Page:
Academics from a university in the Netherlands have published details today about a new vulnerability in Intel processors.
The security bug, which they named CrossTalk, enables attacker-controlled code executing on one CPU core to leak sensitive data from other software running on a different core.
The Vrije University's Systems and Network Security Group (VUSec) says the CrossTalk vulnerability is another type of MDS (microarchitectural data sampling) attack.
MDS attacks target user data while in a "transient" state, as it's being processed inside the CPU and its many data-caching systems.
More specifically, CrossTalk attacks data while it's being processed by the CPU's Line Fill Buffer (LBF), one of these aforementioned CPU cache systems.
According to the VUSec team, the LBF cache actually works with a previously undocumented memory "staging buffer" that is shared by all CPU cores.
In a demo video published today, the VUSec research team showed how they employed a CrossTalk attack to attack this undocumented staging buffer via the LBF cache, and leak data processed by apps on other cores (an Intel SGX key, in the example below).
The research team said they've been working with Intel on having the CrossTalk attack patched for the past 21 months, since September 2018.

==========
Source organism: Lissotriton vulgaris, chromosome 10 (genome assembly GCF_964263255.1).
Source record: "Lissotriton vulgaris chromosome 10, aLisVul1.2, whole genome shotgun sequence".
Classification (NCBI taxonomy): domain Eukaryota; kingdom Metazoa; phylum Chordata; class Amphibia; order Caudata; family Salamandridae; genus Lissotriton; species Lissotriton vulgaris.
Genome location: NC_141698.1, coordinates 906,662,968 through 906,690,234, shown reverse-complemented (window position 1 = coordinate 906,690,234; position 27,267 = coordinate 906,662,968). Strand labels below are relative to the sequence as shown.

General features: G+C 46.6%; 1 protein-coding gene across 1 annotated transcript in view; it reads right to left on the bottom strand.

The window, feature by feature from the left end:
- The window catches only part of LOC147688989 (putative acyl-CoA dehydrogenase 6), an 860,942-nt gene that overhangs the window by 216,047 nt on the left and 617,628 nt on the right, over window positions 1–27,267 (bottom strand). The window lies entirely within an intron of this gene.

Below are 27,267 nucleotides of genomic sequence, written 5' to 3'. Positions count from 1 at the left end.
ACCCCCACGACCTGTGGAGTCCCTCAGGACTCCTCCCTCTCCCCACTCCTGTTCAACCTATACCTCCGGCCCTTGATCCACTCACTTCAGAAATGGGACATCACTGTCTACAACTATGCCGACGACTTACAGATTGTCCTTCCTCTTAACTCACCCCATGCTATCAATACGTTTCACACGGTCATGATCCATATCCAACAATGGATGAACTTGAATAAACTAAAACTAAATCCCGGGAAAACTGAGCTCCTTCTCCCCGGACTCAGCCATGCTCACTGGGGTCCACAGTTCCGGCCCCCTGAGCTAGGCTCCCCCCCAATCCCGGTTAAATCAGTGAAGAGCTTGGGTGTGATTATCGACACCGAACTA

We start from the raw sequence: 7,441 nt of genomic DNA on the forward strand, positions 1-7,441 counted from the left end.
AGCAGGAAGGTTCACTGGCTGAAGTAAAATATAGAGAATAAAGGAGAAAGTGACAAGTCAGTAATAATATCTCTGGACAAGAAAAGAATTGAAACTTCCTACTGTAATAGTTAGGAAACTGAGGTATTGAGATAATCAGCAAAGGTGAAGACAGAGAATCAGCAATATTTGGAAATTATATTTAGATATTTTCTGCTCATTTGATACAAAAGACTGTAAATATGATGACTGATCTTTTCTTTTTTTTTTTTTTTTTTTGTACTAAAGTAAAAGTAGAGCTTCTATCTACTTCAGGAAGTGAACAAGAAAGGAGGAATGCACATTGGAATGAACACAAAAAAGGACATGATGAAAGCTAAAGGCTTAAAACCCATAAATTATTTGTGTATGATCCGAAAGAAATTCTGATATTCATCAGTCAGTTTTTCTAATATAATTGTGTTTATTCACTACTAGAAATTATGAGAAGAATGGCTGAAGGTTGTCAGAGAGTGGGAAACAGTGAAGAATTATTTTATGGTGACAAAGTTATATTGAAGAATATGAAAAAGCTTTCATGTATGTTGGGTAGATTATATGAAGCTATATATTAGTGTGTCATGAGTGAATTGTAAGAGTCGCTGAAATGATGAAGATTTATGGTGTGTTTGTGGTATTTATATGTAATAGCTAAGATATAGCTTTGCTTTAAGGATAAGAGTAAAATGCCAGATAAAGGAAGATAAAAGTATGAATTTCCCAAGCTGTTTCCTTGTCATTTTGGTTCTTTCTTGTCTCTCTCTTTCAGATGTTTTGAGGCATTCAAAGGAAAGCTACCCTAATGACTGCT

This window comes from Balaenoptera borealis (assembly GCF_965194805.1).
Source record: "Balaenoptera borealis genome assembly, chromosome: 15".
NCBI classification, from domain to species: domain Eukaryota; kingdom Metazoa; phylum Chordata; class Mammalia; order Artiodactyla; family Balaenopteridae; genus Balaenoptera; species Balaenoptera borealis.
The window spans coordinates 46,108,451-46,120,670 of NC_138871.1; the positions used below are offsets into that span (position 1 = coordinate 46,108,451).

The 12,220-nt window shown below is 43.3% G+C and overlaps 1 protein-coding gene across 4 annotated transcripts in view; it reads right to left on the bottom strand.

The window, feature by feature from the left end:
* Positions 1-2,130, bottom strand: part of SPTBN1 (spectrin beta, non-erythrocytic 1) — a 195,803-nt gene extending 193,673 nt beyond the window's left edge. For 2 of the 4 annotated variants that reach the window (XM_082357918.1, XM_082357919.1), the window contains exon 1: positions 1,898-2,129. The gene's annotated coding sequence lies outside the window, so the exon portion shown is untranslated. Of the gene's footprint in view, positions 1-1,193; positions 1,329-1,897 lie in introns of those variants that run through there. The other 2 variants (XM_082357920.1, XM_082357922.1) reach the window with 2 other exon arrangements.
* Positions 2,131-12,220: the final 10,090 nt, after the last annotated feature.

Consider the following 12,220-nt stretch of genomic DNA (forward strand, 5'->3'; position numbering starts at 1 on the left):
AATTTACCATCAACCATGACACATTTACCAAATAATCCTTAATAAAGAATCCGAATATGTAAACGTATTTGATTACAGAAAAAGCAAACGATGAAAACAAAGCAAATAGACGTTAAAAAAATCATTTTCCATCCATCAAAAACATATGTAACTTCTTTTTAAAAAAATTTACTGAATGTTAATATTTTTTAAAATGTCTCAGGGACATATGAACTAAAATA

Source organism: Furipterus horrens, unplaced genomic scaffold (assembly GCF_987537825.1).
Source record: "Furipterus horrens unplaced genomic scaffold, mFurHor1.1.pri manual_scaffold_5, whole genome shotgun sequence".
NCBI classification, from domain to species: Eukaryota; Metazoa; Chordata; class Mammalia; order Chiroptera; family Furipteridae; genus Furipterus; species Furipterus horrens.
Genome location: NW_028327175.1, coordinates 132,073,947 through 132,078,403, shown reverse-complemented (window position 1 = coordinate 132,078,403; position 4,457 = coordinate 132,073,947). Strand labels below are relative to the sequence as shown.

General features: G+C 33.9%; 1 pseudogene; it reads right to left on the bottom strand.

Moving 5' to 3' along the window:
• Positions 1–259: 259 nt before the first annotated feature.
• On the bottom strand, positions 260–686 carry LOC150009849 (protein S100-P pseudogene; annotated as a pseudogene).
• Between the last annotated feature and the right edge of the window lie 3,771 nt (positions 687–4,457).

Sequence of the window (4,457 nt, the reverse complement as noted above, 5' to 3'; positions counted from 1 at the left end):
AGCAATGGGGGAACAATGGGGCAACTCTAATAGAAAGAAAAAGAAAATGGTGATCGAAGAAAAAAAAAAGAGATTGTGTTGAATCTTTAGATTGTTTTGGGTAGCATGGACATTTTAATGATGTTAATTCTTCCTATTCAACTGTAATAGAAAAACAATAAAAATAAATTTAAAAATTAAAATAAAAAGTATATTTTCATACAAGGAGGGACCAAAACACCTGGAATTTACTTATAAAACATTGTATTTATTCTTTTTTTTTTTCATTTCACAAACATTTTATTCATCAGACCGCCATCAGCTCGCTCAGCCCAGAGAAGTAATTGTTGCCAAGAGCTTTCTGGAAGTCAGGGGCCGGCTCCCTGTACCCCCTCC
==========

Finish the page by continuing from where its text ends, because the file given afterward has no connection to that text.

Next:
The VUSec team said that patching this bug took more than the standard 90 days because of the complexity of the issue and because they initially didn't thoroughly investigate the possibility of a cross-core leak.
In the meantime, Intel has already made significant changes to the hardware design of its CPUs, and most of its recent products are not vulnerable to this attack.
For all the older Intel CPU lines, the chipmaker has released today microcode (CPU firmware) updates to patch the CrossTalk vulnerability -- which Intel refers to as "Special Register Buffer Data Sampling" or SRBDS (CVE-2020-0543, Intel-SA-00320).
"As with all side-channel issues reported to date, Intel is not aware of any real-world exploits of SRBDS outside of a lab environment," Intel said in a blog post analyzing its June security updates.
A list of vulnerable Intel CPUs are listed on this page (check the SRBDS column in the table). The list includes CPU lines for embedded, mobile, desktop, and server products.